April 5, 2014


Hi everybody,

After a long silence, I'm going to talk today about music in the game, and more specifically how I make it. I recently tried to re-record the intro music because I had made it quite quickly in the first place.

I - First audio tests: Ardour

For the first music recording, I used the Linux software "Ardour", which is the "equivalent" of Protools, a famous recording software in the audio/musical industry. It may not have all of its features, but it was enough for me. I quickly described this setup at the beginning of this post.

The sound softwares are really great (and free) under linux, and they have a very different philosophy than the ones of Windows or Mac: they all rely on a "sound server" software (called JACK) which is designed to treat the audio information with a minimum delay to have a real-time response, but, above all, ALL audio softwares are compatible between them because they use the same Input/Output interface (relying on JACK, the sound server). So, under linux, each software has a speciality (audio recording, post processing, effects, synthetizers, drum pattern creation, score editing, midi recording) and you can mix them as you want, whereas on other OS, it is generally difficult to make softwares from concurrent companies communicate between themselves.

The incredibly powerful and intimidating interface of Ardour, the reference of audio recording softwares on Linux.

However, in my case, the problem is, Ardour is above all an audio recording software, which means it is designed to record REAL instruments, if you have the good microphones, and hardware setup. It is very powerful, and I recorded the intro music with my simple Yamaha Keyboard, but I'm not a perfect musician, and I could hear a lot of mistakes (on the rhythm especially). In this case, there is no other solution than to re-record again and again to correct the mistakes. Moreover, I am limited to the (poor) sound quality of my little keyboard, which sounds a bit cheap.It's not a big problem in the kind of video game I plan to do (because, except in big productions, it's quite rare to have a symphonic orchestra recording the music), nevertheless, this poor sound quality annoyed me.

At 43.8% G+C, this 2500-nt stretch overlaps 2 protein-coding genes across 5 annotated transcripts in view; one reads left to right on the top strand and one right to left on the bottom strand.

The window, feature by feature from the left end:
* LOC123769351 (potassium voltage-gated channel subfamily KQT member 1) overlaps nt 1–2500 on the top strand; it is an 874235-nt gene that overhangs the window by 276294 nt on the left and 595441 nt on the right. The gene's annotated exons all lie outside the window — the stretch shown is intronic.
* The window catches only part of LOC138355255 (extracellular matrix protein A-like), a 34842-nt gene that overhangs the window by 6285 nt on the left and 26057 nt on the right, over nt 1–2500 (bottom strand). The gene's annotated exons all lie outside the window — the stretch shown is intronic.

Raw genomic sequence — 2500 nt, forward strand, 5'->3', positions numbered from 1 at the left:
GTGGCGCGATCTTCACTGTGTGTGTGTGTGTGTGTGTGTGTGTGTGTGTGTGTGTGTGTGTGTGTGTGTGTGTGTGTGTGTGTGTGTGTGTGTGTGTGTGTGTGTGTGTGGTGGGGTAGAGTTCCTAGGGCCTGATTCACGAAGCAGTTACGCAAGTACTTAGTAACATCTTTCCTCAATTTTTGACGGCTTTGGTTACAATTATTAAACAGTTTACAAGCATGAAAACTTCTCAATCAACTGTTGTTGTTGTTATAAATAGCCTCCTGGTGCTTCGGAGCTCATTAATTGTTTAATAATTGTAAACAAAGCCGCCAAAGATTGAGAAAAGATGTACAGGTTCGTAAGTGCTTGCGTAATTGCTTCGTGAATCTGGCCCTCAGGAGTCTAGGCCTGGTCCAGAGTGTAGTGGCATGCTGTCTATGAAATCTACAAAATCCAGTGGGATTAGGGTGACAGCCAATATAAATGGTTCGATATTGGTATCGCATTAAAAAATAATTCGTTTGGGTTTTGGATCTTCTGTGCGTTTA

Here is the first try of the intro theme recorded directly in audio from my keyboard:

If you can't see the audio player above, try this link
So after testing "real" instrument recording, I switched to another pipeline: MIDI recording.

II - The promise of MIDI tools

As a lot of compositors, I finally chose to use a MIDI sequencer in order to create the musics. I use LMMS, a simple but powerful software from the Linux world (again) but which works also under Windows.

[By the way, at the moment, I use it with Windows because my full pipeline production is a Windows-based (for development, graphics, audio...) but all the softwares I use also work under Linux... except Unity, my software development tool. But when they'll decide to port it to Linux, I can switch my full pipeline production under Linux for better stability while keeping the exact same softwares.]